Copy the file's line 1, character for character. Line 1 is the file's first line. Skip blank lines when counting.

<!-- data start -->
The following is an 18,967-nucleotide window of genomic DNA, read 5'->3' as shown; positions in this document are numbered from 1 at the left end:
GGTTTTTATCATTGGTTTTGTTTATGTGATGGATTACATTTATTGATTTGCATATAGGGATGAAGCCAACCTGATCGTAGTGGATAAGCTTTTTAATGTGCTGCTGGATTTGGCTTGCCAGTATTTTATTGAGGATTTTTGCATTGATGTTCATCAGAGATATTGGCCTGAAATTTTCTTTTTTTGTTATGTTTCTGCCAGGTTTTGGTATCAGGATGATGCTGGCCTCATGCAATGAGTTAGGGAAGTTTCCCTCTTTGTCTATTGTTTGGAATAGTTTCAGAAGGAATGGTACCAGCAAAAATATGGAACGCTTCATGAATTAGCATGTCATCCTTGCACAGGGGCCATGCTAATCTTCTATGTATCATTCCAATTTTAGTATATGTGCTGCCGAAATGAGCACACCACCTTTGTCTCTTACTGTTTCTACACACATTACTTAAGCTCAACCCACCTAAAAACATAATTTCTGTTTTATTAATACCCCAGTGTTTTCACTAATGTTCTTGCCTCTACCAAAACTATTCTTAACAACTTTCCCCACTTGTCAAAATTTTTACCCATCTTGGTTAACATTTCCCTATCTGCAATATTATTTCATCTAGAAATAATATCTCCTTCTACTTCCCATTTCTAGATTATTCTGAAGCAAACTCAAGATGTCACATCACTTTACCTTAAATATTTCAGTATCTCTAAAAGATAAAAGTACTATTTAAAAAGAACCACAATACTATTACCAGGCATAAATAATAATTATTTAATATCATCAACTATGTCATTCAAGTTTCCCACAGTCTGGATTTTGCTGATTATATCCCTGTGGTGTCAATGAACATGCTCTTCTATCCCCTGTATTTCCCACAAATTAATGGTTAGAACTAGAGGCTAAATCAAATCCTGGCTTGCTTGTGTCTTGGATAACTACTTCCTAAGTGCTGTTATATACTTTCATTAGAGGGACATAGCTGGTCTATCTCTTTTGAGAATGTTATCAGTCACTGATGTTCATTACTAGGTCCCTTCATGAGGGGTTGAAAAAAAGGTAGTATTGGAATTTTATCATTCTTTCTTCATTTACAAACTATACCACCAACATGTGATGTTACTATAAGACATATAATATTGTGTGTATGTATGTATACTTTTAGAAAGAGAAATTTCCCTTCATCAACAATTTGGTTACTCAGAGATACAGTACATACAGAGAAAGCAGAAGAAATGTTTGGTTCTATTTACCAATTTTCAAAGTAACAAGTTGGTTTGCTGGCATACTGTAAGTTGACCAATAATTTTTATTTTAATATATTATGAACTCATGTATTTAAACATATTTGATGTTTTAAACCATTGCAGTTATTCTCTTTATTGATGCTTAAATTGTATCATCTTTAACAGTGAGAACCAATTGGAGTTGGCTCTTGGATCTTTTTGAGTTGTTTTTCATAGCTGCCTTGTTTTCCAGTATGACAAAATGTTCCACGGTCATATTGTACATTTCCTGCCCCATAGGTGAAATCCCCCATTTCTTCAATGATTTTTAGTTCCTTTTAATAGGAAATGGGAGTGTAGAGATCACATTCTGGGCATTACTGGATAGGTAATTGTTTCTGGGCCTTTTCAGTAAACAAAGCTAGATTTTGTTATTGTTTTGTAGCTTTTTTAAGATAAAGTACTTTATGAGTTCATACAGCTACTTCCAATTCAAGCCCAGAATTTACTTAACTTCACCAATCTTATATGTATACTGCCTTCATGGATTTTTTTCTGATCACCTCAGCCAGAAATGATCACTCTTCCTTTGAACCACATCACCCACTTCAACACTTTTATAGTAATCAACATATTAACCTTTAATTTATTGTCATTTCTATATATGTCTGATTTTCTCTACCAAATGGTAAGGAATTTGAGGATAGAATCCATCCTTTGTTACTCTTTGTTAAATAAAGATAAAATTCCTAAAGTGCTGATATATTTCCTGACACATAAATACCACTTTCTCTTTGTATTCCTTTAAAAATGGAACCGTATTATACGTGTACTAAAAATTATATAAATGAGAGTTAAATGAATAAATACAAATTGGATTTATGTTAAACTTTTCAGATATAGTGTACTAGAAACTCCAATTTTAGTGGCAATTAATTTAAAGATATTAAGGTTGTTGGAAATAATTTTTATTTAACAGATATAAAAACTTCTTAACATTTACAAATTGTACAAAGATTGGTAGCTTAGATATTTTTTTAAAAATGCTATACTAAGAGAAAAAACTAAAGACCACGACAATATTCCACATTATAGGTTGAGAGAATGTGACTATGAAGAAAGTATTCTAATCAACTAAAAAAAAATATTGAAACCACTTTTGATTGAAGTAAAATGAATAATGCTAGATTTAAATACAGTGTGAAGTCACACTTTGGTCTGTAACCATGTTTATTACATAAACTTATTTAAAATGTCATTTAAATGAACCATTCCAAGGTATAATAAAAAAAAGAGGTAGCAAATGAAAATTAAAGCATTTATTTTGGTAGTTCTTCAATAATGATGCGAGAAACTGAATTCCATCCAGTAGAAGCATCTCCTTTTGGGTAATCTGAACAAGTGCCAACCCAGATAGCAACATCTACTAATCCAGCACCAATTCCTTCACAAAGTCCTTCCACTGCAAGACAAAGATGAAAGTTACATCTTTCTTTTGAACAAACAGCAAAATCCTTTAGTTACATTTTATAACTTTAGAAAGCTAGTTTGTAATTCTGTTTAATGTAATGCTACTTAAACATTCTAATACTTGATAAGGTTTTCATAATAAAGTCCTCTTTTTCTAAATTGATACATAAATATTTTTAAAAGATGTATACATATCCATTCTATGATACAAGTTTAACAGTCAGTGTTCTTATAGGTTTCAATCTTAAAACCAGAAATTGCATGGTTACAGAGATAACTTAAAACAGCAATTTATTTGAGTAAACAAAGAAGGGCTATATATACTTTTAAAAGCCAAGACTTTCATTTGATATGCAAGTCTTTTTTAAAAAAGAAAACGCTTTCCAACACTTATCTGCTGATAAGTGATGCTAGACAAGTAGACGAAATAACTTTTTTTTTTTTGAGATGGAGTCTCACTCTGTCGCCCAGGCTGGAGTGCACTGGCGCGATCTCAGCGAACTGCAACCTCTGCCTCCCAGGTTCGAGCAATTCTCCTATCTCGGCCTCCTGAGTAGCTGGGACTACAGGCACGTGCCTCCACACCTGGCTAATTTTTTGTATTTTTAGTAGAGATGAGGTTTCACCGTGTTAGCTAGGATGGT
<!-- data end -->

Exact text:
The following is an 18,967-nucleotide window of genomic DNA, read 5'->3' as shown; positions in this document are numbered from 1 at the left end: